# Markov Chain with heterogeneous transitions

I have a Markov chain as follows:

• $G+1$ finite states, it begins from $s=G$ and completes at $s=0$
• A transition ($s\to s-1$) occurs in case if event $A$ happens. No other form of transition is possible. Denote the transition probabilities by $P_{ij}^{A}$

We want to improve this system to complete faster. So I devised a set of operations denoted by $B$. If $B$ is successful with probability $\beta$, it is just like $A$ is repeated $k$ times, where $k$ is a random variable with known probability. Otherwise, another [real] $A$ should happen to change the state (with probability 1-$\alpha$). Any advise on how to model the Markov chain of the improved system using on $P_{ij}^A$ is appreciated.

If I understand you correctly, you can just compute the transition probability for $k$-step, like in the case $k=2$ replace the transition probability:

$\mbox{Pr}(s \to s) = \alpha$

$\mbox{Pr}(s \to s-1) = 1-\alpha$

into

$\mbox{Pr}(s \to s) = \alpha^2$

$\mbox{Pr}(s \to s-1) = 2 \alpha (1-\alpha)$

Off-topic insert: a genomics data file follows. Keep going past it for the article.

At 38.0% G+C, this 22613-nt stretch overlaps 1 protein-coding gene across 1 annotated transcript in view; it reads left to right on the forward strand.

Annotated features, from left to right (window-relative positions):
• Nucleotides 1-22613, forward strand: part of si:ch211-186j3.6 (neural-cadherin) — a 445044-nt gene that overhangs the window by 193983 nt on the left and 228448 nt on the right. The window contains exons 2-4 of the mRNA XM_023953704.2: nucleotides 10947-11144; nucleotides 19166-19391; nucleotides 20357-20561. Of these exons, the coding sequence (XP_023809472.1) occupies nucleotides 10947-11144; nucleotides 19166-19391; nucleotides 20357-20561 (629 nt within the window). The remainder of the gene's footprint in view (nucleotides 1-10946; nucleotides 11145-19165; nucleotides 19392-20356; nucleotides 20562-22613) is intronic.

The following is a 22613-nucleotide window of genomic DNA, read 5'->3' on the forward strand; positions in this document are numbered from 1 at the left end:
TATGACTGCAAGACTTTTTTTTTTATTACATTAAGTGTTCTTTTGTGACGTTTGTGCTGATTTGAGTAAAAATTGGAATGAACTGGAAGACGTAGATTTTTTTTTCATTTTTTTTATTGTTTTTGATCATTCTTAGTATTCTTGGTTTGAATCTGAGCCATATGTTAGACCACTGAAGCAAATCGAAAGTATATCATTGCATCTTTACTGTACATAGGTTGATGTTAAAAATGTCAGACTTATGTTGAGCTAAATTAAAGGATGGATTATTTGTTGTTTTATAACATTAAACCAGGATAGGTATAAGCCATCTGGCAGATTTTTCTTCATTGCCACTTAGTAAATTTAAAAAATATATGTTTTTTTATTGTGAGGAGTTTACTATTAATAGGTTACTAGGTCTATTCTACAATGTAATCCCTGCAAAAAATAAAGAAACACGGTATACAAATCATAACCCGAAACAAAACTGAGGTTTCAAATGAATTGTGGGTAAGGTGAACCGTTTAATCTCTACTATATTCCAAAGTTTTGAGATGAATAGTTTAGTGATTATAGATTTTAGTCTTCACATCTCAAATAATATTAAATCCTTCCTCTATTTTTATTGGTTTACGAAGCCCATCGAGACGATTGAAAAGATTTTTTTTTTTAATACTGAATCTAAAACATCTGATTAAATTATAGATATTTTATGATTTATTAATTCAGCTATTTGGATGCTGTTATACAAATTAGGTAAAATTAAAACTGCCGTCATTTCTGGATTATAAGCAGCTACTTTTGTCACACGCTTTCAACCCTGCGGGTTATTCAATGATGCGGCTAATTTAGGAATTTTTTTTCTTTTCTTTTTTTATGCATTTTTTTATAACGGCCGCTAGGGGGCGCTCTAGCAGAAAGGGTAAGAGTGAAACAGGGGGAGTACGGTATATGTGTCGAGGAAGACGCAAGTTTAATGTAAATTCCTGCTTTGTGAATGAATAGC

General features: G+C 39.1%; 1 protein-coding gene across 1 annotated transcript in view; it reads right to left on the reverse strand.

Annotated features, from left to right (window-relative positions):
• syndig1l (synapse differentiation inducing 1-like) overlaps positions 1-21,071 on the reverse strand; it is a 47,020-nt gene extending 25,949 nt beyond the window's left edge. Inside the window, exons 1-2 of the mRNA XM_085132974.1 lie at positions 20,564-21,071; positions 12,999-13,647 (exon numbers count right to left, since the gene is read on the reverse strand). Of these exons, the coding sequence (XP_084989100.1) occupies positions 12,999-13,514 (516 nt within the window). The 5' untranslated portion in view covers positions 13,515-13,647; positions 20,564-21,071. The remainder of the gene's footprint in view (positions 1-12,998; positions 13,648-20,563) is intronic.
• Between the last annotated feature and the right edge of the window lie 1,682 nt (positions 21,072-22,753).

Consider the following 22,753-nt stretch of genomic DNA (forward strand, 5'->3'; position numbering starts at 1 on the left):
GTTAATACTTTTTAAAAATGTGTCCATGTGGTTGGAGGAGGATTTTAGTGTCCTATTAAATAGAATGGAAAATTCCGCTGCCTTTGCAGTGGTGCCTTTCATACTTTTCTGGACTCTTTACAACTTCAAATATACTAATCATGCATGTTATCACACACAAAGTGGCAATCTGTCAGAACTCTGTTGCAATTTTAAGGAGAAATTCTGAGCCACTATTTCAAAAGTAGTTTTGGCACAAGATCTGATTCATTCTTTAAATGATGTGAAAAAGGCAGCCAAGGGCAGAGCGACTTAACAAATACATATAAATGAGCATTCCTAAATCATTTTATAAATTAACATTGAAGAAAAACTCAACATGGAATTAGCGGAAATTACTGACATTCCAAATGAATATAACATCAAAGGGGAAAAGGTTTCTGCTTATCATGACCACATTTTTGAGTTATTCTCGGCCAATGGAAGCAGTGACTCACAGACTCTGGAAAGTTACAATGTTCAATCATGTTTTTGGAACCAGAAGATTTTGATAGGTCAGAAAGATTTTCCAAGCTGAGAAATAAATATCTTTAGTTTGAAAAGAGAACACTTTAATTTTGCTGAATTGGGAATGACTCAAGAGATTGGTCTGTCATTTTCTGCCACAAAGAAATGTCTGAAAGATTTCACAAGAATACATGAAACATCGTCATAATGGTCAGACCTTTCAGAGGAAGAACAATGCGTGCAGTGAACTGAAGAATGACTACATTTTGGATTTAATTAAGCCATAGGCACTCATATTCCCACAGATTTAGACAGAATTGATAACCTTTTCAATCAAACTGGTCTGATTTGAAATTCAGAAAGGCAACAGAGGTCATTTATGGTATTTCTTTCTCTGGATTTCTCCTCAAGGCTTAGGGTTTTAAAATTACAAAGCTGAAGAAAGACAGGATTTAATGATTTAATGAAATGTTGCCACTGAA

$\mbox{Pr}(s \to s-2) = (1-\alpha)^2$

for $s \neq 0,1$.

Consider the case for $k=2$,

Your original transition matrix should look like:

$P^A = \begin{bmatrix} \alpha & 1 - \alpha & 0 & \cdots & 0 \\ 0 & a & 1 - \alpha & \cdots & 0 \\ \vdots & \vdots & \vdots & \ddots & \vdots \\ 0 & 0 & 0 & \alpha & 1 - \alpha \\ 0 & 0 & 0 & \cdots & 1 \end{bmatrix}$

and will become:

$\begin{bmatrix} \alpha^2 & 2(1 - \alpha)\alpha & {(1-\alpha)}^2 & 0 & \cdots & 0 \\ 0 & \alpha^2 & 2(1 - \alpha)\alpha & {(1-\alpha)}^2 & \cdots & 0 \\ \vdots & \vdots & \vdots & \vdots & \ddots & \vdots \\ 0 & 0 & 0 & \alpha^2 & 2(1 - \alpha)\alpha & (1 - \alpha)^2 \\ 0 & 0 & 0 & 0 & \alpha & 1 - \alpha \\ 0 & 0 & 0 & 0 & \cdots & 1 \end{bmatrix}$

But what is the point of doing this?

• Is it correct to write $P^B=\sum_{k=1}^{K}{P(k).(P^A)^k}$? Then we have a new transition matrix that is $\beta P^B+(1-\beta)P^A$. The justification is that still $B$ may fail and we need an extra $A$. – fred Feb 10 '15 at 16:10